Every year around 152,000 people suffer from a stroke in the UK and it’s the third largest cause of death, after heart disease and cancer. Would you recognise the symptoms if a work colleague suffered a stroke?

Strokes are caused by a disruption in the blood supply to the brain either by a blood clot or a ruptured blood vessel, causing bleeding in the brain.

 

Stroke Symptoms:

  • Facial weakness – the casualty is unable to smile evenly and their mouth or eye may be droopy.
  • Arm weakness – the casualty is only able to raise one arm.
  • Speech problems – the casualty is unable to speak clearly.

There may also be:

  • Sudden weakness or numbness of the face, arm or leg on one or both sides of the body
  • Sudden loss or blurring of vision in one of both eyes
  • Sudden difficulty with speech or understanding the spoken word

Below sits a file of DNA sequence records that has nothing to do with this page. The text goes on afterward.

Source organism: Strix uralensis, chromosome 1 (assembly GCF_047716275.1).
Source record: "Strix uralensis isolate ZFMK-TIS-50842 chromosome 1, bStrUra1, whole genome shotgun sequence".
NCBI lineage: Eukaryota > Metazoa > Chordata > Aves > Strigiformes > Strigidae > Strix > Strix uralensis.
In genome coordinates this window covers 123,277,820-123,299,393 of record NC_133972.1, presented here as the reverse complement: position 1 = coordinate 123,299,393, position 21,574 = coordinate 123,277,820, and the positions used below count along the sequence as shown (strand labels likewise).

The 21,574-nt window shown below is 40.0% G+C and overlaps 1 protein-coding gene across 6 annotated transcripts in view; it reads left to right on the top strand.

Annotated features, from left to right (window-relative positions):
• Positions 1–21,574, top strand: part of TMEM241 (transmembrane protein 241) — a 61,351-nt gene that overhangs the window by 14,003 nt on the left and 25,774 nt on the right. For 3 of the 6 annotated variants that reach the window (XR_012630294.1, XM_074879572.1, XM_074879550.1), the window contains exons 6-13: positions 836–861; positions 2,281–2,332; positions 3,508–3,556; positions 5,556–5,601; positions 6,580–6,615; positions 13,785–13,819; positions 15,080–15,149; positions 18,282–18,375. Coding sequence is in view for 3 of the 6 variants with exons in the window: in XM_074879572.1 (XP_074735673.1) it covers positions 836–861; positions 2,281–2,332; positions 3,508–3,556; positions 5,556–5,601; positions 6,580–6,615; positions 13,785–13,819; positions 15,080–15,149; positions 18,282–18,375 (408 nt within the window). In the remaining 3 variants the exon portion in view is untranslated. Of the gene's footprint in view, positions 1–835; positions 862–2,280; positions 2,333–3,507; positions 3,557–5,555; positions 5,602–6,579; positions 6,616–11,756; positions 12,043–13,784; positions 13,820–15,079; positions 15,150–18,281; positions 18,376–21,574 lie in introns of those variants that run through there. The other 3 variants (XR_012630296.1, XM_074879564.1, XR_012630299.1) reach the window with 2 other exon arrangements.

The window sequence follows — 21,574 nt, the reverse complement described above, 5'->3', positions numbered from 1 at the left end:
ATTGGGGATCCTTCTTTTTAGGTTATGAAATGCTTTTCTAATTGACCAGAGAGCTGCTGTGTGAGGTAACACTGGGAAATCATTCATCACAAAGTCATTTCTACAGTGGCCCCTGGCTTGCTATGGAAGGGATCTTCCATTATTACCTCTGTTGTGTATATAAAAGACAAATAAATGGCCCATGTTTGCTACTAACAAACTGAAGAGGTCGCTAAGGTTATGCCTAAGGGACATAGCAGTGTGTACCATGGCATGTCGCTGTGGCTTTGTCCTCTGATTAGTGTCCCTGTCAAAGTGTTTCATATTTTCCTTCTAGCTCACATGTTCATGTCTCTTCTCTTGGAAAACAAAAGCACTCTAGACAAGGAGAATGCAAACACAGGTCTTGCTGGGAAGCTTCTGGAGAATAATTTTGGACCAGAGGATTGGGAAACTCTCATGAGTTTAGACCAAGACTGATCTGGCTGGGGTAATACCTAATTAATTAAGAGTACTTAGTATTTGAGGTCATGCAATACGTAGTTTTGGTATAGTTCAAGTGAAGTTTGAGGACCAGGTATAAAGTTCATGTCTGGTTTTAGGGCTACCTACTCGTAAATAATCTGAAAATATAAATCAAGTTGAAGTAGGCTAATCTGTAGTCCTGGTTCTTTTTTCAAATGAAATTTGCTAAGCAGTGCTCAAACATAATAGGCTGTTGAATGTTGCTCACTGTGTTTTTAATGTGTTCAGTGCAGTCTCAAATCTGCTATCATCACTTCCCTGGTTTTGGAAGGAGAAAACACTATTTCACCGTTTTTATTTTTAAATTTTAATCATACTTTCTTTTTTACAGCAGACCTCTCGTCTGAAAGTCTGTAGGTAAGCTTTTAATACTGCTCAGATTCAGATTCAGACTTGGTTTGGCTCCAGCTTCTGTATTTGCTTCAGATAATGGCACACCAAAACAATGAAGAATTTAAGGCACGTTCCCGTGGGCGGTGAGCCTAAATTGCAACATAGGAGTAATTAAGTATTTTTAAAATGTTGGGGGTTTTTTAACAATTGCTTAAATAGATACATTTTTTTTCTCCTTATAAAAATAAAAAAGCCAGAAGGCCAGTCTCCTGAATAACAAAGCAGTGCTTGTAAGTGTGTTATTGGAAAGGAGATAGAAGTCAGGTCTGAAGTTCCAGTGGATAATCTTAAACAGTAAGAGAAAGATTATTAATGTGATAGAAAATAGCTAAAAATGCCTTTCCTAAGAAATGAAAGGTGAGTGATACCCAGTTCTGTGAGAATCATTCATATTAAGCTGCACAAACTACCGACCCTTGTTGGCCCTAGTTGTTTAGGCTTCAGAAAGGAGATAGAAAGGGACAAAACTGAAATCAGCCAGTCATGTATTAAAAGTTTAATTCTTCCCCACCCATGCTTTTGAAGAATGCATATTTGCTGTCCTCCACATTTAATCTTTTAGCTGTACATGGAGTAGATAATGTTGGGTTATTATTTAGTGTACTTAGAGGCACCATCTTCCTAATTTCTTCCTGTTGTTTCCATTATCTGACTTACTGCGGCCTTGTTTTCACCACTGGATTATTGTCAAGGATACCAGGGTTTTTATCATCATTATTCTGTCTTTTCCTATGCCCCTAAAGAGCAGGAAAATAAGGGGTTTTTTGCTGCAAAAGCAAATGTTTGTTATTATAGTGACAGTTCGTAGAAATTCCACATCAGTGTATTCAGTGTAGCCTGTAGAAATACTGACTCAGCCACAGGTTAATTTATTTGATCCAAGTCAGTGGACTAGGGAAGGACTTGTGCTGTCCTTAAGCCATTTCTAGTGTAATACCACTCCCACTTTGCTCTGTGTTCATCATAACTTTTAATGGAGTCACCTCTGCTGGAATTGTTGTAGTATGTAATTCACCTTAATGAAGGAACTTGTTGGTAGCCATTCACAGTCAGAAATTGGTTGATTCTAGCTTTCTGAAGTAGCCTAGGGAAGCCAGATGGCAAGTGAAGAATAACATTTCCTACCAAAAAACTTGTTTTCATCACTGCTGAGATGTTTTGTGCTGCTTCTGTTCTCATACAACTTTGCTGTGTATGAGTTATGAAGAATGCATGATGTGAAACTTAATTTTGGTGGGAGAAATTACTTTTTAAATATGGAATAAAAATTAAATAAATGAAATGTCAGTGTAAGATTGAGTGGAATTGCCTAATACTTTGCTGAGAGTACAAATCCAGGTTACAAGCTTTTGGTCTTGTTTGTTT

• Sudden confusion
  • Sudden severe headache with no apparent cause
  • Dizziness, unsteadiness or sudden fall.

 

How to help someone you suspect is having a stroke:

Getting the casualty to hospital to receive immediate medical attention is your main priority, but to help you identify the symptoms of a stroke you can carry out a quick and simple check using the F.A.S.T guide.

F – Facial Weakness

The casualty may be unable to smile and their mouth or eye may be droopy.

A – Arm weakness

The casualty may only able to raise one of their arms.

S – Speech problems

The casualty may be unable to speak clearly and will have difficulty understanding what you are saying.

T – Time to call 999 / 112 for emergency help

Tell the operator you have used the F.A.S.T guide and suspect a stroke.

While you are waiting for the emergency services keep the casualty comfortable and supported. If they are awake, you can help them to lie down and reassure them that help is on the way.

Monitor the casualty’s vital signs. Do not allow them to eat or drink anything because it may be difficult for them to swallow.

 

Learn more:

You can learn more essential, life saving techniques by booking a First Aid course.

How to help someone you suspect is having a stroke